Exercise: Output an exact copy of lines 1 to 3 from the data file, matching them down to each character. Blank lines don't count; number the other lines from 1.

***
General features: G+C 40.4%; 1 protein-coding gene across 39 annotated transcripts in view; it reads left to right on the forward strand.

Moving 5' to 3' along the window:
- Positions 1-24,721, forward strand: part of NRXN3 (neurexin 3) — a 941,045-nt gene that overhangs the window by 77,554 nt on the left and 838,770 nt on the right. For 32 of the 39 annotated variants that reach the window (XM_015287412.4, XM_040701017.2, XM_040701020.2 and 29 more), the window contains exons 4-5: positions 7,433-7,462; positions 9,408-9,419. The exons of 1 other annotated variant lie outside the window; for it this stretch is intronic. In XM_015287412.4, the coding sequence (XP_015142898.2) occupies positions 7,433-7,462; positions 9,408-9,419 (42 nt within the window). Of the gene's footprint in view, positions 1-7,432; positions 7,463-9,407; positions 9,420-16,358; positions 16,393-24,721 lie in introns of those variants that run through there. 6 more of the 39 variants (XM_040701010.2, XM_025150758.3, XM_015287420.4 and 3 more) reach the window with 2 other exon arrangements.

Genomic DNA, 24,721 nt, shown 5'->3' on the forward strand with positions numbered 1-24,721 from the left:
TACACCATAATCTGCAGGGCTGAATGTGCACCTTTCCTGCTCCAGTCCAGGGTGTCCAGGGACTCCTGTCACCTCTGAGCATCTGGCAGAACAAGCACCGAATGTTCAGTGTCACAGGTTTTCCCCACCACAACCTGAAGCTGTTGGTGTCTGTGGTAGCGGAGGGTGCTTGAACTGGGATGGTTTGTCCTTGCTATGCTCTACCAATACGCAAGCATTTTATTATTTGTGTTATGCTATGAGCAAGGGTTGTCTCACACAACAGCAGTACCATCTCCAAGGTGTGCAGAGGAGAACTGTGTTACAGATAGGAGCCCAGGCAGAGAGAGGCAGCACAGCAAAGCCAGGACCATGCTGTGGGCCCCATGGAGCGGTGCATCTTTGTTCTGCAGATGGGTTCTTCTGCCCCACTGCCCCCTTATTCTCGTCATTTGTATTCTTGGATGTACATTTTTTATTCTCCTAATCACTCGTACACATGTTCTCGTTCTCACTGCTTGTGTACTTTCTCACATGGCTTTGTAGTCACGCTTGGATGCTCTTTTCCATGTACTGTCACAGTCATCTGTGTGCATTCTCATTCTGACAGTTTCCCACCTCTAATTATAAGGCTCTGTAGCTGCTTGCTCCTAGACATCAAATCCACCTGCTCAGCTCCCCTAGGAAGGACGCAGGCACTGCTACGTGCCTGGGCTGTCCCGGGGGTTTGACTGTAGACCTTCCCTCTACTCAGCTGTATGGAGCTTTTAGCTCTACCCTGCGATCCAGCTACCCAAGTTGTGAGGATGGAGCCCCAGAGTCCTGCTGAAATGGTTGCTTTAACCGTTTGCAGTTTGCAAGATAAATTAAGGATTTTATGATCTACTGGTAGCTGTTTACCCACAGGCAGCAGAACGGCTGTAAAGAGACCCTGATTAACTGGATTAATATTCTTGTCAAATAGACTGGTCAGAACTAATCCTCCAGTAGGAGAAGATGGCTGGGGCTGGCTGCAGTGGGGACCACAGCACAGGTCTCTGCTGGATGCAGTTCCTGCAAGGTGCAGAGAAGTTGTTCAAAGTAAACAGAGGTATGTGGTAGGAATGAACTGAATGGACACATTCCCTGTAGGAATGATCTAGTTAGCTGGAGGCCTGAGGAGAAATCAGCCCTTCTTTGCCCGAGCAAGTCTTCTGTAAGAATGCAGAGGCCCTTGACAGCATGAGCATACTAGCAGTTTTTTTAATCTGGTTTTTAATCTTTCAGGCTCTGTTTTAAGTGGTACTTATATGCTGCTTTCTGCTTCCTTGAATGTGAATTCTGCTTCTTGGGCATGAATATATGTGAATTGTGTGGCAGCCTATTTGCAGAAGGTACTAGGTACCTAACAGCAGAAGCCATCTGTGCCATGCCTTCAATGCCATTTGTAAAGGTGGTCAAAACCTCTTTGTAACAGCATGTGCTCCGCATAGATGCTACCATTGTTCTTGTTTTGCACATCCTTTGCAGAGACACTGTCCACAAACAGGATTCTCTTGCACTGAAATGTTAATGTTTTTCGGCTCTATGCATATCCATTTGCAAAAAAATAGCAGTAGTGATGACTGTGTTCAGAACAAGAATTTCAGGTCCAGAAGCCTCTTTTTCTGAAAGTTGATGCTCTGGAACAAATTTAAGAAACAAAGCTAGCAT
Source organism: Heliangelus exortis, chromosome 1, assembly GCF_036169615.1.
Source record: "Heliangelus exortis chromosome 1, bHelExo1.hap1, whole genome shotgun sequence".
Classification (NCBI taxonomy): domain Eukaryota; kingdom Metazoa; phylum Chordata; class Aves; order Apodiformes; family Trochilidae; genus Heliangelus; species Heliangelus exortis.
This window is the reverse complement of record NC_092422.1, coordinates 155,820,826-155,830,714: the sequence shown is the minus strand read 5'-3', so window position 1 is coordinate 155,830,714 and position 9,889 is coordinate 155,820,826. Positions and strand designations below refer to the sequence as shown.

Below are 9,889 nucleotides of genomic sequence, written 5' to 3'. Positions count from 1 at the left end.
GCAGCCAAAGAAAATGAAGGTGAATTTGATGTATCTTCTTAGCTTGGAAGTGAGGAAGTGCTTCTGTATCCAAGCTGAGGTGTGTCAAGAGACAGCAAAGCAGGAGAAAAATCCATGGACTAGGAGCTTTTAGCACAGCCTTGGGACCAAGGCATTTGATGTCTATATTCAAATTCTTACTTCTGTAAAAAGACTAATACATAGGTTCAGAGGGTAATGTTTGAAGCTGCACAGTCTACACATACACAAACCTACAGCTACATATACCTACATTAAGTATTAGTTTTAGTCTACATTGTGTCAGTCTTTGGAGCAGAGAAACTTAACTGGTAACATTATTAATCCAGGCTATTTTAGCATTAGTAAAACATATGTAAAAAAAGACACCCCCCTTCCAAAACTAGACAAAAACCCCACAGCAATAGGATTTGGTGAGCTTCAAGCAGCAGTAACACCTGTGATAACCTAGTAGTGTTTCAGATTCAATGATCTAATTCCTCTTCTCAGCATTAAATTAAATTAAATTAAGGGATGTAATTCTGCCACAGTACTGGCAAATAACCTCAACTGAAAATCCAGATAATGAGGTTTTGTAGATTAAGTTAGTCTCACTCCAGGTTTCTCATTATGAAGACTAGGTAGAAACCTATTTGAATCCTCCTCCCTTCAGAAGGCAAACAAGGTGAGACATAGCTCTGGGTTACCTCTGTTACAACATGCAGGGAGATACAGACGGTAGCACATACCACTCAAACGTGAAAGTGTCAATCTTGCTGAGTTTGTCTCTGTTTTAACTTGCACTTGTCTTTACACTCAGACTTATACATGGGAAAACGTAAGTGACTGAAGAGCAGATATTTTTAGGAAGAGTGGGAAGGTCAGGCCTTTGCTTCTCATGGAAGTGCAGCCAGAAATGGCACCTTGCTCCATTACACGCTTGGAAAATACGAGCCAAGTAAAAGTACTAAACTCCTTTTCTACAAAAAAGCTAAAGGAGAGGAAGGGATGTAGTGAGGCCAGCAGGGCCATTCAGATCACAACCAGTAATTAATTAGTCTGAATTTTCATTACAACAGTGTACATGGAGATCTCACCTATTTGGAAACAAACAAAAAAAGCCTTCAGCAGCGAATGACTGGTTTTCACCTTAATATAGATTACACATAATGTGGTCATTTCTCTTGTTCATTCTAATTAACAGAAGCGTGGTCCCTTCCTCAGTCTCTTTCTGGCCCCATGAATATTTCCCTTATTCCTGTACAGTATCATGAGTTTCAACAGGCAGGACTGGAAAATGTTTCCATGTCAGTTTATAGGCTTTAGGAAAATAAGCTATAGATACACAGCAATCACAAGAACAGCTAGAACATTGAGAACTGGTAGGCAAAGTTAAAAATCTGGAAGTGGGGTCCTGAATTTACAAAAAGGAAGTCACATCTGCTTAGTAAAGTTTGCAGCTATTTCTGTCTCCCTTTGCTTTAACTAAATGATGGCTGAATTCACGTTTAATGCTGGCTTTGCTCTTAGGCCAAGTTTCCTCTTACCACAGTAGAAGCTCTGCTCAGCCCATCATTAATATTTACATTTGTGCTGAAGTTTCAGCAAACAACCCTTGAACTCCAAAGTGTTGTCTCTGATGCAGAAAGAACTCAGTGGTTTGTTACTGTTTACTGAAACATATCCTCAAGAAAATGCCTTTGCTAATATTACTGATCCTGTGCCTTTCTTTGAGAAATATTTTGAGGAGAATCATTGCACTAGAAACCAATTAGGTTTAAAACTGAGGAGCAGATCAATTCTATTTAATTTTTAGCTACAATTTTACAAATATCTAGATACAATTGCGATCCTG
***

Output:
General features: G+C 40.4%; 1 protein-coding gene across 39 annotated transcripts in view; it reads left to right on the forward strand.

Moving 5' to 3' along the window:
- Positions 1-24,721, forward strand: part of NRXN3 (neurexin 3) — a 941,045-nt gene that overhangs the window by 77,554 nt on the left and 838,770 nt on the right. For 32 of the 39 annotated variants that reach the window (XM_015287412.4, XM_040701017.2, XM_040701020.2 and 29 more), the window contains exons 4-5: positions 7,433-7,462; positions 9,408-9,419. The exons of 1 other annotated variant lie outside the window; for it this stretch is intronic. In XM_015287412.4, the coding sequence (XP_015142898.2) occupies positions 7,433-7,462; positions 9,408-9,419 (42 nt within the window). Of the gene's footprint in view, positions 1-7,432; positions 7,463-9,407; positions 9,420-16,358; positions 16,393-24,721 lie in introns of those variants that run through there. 6 more of the 39 variants (XM_040701010.2, XM_025150758.3, XM_015287420.4 and 3 more) reach the window with 2 other exon arrangements.